Malik Taylor earned a roster spot with exceptional play in the preseason, but he knows nothing is guaranteed. He made the 53-man roster last year and started in Week 4 when Adams and Lazard were out with injuries, but there were no guarantees this offseason. Taylor’s contributions on special teams likely factored in the team’s decision to keep six receivers.
** Tight ends (4) – Robert Tonyan is expected to be an even better version of himself, which is saying a lot considering he caught 52 passes for 586 yards and 11 touchdowns last season.
Marcedes Lewis is a rock-solid veteran, while Josiah Deguara continues to impress after missing his rookie season with a knee injury. Dominique Dafney, the fourth tight end, is faster and more sure-handed than Jace Sternberger, who will be on the suspended list for the first four games.
** Offensive line (9) – David Bakhtiari’s placement on the PUP list is bittersweet. While the Packers want their All-Pro left tackle to return as soon as possible, Bakhtiari’s designation removes all temptation to bring him back too soon. He will be out for the first six weeks.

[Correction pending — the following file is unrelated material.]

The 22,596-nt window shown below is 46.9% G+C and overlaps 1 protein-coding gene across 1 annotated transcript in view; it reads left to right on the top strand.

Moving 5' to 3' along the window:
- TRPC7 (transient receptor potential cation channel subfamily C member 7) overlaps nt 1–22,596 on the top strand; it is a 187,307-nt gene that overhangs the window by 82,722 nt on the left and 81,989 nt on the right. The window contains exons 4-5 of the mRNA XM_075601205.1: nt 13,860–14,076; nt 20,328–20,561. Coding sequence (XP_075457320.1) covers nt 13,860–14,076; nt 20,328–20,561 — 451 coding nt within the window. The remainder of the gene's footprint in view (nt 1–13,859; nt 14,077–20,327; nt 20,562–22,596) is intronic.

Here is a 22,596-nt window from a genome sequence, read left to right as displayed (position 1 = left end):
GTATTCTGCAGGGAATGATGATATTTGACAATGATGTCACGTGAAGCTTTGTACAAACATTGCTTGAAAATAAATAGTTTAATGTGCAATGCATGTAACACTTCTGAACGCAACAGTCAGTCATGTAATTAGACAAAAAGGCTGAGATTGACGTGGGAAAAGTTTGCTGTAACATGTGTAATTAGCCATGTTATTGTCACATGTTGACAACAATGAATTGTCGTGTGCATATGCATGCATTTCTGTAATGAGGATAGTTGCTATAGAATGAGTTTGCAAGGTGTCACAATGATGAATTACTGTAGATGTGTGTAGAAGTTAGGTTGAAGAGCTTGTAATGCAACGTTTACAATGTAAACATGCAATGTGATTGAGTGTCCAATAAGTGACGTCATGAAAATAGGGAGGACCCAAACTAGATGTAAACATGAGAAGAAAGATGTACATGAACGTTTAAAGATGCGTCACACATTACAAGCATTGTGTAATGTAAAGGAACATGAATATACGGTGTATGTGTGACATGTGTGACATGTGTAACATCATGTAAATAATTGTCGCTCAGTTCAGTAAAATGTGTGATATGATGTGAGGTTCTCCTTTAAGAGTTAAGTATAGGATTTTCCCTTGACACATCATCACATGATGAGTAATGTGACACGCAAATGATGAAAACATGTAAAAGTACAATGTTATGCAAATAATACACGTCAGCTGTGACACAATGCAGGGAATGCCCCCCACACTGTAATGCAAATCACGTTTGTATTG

Until then, the Packers’ offensive line (left to right) appears to be: Elgton Jenkins, Jon Runyan, Josh Myers, Royce Newman and Billy Turner. When Bakhtiari returns Jenkins slides to left guard and Runyan returns to his backup role.
Myers is a downgrade from Pro Bowl center Corey Linsley if only because of the rookie’s lack of experience. The Packers believe Myers will develop into a top-flight center. Until then he’ll learn as he goes.
Newman burst onto the scene as a powerful, agile lineman. His size and mobility should lead to crushing downfield blocks in both the run and screen game.
The only question is this: How well does Turner hold up at right tackle? If he struggles the Packers could turn to veteran Dennis Kelly.
Guard-center Lucas Patrick, center Jake Hanson and tackle Yosh Nijman round out the position group.
** Defensive line (6) – The Packers kept five down linemen last year.